Well, the confetti has been cleaned up, the banners removed, and the signs all across the state will slowly be coming down. Election Day came and went.
In our 103 years of statehood, the GOP has never had a night like Nov. 2. Every statewide Republican candidate won, and none of those races were even close. The Democratic down ticket candidates outspent their GOP opponents and still lost.
So, what does all this mean for Oklahoma?
The GOP no longer has any excuses. Gov. Frank Keating dealt with a Democratic Legislature, and the GOP Legislature dealt with Gov. Brad Henry. However, now every statewide elected official is under GOP control.
There are two main challenges the GOP must deal with. The first is to govern competently. Govern openly. Govern effectively. When the GOP took over the state House, there were some growing pains " learn from those mistakes and don't repeat them.
In the next legislative session, the two big hurdles are the budget and redistricting. There is not a lot of waffle room, so get things done early and in an open manner. We have serious issues that need to be addressed, but until the budget and redistricting are taken care of, the other stuff will be put on the back burner.
Every candidate on the statewide ballot campaigned on being a conservative, so now the GOP gets to define what that means in Oklahoma. Governing is hard " it touches us all " so do it right and you will be rewarded by the public.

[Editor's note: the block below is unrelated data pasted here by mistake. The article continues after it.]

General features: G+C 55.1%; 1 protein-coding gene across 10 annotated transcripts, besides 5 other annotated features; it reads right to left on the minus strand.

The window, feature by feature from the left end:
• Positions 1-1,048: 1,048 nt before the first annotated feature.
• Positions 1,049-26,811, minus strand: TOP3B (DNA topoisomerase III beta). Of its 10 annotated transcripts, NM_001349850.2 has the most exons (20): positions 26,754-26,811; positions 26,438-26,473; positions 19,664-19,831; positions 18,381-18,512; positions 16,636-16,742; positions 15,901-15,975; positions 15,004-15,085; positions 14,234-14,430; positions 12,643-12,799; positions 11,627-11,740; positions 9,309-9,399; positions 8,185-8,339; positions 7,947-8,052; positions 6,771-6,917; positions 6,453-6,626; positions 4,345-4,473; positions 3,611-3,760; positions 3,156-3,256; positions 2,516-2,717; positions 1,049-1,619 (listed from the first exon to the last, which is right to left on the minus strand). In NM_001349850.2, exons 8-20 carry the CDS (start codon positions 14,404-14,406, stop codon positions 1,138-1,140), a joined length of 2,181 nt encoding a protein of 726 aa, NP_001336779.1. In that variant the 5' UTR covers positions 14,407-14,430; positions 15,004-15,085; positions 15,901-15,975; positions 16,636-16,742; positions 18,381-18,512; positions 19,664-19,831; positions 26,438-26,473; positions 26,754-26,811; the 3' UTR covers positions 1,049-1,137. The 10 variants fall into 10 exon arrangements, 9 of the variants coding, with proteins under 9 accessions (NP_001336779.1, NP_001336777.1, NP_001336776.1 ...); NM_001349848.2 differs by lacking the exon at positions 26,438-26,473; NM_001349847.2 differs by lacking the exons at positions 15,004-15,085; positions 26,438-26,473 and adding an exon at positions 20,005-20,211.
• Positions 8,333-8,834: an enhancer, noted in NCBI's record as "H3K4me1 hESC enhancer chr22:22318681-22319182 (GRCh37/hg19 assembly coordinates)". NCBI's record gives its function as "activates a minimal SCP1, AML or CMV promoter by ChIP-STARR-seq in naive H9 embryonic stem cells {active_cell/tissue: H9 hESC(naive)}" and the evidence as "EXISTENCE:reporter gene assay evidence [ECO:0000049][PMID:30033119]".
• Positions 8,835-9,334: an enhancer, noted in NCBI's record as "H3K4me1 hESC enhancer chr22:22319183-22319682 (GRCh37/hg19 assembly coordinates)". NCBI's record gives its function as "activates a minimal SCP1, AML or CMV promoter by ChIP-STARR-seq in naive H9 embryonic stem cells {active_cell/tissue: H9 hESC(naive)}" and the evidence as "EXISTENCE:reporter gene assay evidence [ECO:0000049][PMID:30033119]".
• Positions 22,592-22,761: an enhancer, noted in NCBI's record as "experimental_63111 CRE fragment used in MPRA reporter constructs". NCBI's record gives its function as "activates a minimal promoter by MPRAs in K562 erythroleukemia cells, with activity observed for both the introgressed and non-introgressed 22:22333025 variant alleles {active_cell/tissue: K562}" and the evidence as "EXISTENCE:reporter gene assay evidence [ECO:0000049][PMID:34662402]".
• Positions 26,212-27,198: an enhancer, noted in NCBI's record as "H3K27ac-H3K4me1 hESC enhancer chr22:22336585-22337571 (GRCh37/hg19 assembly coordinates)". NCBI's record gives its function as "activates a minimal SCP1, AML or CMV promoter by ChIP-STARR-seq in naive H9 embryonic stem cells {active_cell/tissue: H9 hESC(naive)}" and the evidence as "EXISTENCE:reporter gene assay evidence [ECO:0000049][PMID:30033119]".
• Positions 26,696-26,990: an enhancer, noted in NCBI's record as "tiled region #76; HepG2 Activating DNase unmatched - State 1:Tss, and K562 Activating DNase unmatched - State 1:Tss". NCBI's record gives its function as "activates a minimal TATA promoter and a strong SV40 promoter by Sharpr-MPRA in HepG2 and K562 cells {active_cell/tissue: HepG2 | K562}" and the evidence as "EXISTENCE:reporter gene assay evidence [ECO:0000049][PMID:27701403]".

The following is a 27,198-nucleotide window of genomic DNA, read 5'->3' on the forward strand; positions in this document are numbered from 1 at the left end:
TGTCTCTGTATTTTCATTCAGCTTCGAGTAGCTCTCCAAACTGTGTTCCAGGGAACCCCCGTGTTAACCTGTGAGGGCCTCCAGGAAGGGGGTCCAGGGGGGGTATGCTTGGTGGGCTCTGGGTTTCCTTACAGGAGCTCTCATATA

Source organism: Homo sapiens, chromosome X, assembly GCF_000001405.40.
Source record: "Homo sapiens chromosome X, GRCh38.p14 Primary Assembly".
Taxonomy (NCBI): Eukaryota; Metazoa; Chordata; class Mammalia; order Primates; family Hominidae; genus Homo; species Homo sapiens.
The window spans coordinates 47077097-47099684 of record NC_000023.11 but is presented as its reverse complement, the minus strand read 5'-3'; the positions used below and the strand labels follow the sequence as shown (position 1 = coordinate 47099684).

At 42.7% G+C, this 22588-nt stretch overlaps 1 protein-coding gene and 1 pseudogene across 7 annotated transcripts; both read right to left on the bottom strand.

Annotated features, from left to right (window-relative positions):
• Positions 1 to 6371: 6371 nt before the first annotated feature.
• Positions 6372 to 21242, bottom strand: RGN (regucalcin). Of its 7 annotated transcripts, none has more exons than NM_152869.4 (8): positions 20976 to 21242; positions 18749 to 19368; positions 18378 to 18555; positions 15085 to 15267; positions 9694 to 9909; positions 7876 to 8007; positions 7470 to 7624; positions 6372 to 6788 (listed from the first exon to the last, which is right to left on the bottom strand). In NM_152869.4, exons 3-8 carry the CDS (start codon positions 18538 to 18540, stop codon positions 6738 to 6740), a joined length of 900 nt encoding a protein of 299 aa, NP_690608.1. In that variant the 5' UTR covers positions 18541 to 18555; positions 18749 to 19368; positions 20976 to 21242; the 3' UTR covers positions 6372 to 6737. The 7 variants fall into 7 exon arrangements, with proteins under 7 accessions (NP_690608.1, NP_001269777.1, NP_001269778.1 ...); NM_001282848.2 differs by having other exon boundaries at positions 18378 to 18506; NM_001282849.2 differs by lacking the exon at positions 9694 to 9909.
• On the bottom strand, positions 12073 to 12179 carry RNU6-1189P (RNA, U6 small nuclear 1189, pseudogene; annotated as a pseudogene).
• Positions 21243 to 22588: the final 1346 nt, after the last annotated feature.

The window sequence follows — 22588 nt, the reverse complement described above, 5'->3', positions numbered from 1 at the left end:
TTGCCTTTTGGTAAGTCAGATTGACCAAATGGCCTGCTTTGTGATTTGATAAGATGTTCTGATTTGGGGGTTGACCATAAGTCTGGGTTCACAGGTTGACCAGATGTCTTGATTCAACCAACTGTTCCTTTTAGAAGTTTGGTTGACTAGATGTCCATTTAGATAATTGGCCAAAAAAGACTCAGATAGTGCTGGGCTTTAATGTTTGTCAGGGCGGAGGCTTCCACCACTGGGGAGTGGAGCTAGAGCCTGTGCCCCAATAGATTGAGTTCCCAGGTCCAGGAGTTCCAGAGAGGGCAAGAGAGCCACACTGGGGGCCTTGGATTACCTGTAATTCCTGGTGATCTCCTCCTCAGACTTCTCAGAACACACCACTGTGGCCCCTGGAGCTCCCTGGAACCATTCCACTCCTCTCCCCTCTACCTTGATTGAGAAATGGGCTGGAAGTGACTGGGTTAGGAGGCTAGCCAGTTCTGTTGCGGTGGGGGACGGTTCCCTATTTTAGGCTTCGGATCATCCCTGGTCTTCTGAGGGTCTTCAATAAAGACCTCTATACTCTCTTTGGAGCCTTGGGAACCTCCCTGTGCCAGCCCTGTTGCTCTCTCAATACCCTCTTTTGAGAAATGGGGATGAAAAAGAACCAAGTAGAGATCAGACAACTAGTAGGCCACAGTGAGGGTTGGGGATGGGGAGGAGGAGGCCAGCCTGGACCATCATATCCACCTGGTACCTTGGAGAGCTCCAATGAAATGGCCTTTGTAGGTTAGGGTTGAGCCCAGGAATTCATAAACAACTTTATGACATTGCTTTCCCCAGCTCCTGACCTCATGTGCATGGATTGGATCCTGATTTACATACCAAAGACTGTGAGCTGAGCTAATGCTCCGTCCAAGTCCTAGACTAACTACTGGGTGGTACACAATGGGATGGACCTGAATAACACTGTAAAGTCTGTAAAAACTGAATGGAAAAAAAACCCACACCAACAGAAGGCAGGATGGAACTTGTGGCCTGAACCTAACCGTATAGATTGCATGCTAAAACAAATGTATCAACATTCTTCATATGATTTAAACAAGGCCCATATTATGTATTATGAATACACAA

The second challenge is more introspective. In 1994, when the GOP took control of the U.S. House and Senate, the factions almost brought the majority down. What did bring them down was their arrogance and ineffective governing. Learn from those who have failed before: Don't let factions within tear the majority apart. Rural, urban, Sooner, Cowboy, agriculture, oil, gas, Tulsa, OKC. The fault lines are there; we can see them in the state Senate Republican caucus. Hopefully, President Pro Tem-Elect Brian Bingman can keep things in line.
Preventing fractures within the GOP is going to be tough, with hard conservatives like Mike Reynolds, Randy Terrill and Sally Kern trying to deal with leadership that is rural and a governor who is going to try to get her agenda through. The one thing that makes the challenges easier is the coattails on which Gov.-Elect Fallin won: She has political leverage to use, and a lot of the people now in office are there because of her winning by so much.
Just as two years ago, and in the not-too-distant '90s, the GOP was dead. Well, if you break the public trust, get ready, because the wave that you rode in on can take you out in four short years.
Kyle Loveless, a 2008 Republican candidate for Senate District 45, is CEO of Phoenix Consulting, editor in chief of www.okpolitico.com and business manager of Loveless Orthopedic and Custom Footwear.